LONDON (Reuters) - Arsenal manager Mikel Arteta described playing Marcelo Bielsa’s Leeds United as being like a nightmare trip to the dentist after his side battled back to win their FA Cup third round match 1-0 on Monday following a first half in which they were overrun.
Leeds controlled the ball for almost two-thirds of the opening period and fired in 15 shots to Arsenal’s three but failed to score as the home side’s stand-in goalkeeper Emiliano Martinez — and the crossbar — kept the ball out.
The pressing ability of Championship leaders Leeds under influential Argentine coach, known for his brand of hard-running football dubbed “Bielsa-ball”, had Arsenal on the back foot.
“A nightmare for every team. To play against them is painful like going to the dentist - it’s tough. They are a great team and what they’ve built is powerful,” Arteta said.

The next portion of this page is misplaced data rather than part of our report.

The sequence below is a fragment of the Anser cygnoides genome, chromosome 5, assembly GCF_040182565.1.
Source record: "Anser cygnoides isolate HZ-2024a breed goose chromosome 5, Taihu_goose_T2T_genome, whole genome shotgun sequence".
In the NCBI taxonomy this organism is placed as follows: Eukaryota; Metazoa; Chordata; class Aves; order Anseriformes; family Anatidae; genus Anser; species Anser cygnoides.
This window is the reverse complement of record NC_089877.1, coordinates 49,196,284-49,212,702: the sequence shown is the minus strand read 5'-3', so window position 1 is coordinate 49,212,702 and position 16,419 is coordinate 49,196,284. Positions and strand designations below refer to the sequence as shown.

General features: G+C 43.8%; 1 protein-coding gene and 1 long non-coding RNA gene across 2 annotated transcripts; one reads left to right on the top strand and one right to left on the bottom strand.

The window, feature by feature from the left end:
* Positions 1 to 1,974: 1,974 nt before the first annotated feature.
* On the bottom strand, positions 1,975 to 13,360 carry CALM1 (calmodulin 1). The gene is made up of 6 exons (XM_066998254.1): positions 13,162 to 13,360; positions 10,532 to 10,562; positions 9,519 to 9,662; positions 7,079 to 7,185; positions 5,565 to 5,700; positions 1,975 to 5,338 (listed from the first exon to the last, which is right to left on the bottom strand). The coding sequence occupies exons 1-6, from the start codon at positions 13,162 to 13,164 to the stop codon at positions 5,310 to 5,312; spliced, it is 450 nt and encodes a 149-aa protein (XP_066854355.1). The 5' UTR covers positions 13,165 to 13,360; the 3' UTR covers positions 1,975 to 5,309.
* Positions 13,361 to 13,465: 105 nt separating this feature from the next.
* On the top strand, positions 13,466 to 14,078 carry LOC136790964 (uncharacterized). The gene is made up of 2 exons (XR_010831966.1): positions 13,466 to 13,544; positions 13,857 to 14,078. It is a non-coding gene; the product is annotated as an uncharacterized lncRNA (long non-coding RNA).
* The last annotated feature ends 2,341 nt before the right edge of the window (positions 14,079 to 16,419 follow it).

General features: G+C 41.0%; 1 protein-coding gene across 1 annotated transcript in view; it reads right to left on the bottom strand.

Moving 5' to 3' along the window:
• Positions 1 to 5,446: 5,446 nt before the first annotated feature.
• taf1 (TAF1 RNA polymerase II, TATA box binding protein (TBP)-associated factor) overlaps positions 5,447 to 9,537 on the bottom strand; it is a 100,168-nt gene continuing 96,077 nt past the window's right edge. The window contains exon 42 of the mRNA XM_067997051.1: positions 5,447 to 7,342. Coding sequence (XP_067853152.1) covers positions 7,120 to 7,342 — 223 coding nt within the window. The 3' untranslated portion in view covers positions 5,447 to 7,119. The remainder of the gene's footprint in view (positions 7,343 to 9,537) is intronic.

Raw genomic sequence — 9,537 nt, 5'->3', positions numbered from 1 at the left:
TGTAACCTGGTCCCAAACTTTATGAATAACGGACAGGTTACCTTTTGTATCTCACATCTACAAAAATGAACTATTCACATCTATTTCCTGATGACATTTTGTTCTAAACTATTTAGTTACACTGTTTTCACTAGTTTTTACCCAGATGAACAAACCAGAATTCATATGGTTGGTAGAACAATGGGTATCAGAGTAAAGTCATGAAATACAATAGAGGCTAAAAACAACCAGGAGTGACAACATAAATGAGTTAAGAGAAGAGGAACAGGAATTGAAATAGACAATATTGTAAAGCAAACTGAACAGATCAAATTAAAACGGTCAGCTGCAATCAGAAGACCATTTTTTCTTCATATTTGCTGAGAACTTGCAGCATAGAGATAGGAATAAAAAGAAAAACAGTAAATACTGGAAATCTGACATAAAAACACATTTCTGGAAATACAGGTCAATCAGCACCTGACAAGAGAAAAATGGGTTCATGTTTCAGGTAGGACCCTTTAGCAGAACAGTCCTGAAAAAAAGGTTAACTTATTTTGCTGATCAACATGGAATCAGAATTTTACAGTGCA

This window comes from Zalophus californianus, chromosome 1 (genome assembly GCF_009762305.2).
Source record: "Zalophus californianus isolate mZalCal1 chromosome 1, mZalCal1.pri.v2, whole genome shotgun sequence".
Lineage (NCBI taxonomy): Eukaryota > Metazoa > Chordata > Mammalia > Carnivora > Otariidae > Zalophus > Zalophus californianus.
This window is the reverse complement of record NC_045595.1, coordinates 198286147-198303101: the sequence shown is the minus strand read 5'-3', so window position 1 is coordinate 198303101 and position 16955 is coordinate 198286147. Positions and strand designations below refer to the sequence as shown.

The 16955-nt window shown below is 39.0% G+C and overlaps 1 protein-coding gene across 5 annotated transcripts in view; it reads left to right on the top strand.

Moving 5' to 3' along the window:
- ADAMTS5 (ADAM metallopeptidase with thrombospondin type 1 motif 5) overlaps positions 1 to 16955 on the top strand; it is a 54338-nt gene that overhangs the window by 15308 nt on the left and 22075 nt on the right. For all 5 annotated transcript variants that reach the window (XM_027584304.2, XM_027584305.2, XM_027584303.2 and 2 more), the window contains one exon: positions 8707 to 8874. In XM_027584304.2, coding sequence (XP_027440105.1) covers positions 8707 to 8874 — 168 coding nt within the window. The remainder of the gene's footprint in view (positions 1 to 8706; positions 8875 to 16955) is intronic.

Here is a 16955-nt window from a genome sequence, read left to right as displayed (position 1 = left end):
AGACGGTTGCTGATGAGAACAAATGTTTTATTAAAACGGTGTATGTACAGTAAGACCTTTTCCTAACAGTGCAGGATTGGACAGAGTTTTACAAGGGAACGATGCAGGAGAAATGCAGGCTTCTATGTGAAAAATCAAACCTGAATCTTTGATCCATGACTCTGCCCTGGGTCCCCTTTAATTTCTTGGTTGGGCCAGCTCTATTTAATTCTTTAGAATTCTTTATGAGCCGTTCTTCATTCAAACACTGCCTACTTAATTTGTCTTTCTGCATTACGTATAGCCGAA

“If you’re not ready for Leeds, you’ll get exposed.”
Arteta was so incensed at Arsenal’s first-half performance that he gave the players a talking to at the break and his approach seemed to work as they improved in the second half.
“We had to react. The biggest change was how aggressive we are, making runs forward and being positive,” Arteta told reporters after a match which Arsenal edged thanks to a Reiss Nelson strike 10 minutes after the break.
“The players are not used to a transition game, and they have to experience it,” added the Spaniard, despite his Premier League team being packed with multi-million pound players from around Europe and Brazil.
He said Arsenal’s 2-0 home win over Manchester United in the Premier League on New Year’s Day had taken some of the heat off his struggling side but they could not afford to ease up.
“It was a big release for them when they won against United and they took a little bit of that pressure off. And then your body and your mind tries to relax a little bit,” he said.
“We are not in a position to relax because we are not good enough to relax,” added the Spaniard, who last month replaced sacked compatriot Unai Emery.
Reporting by Hugh Lawson; editing by Ken Ferris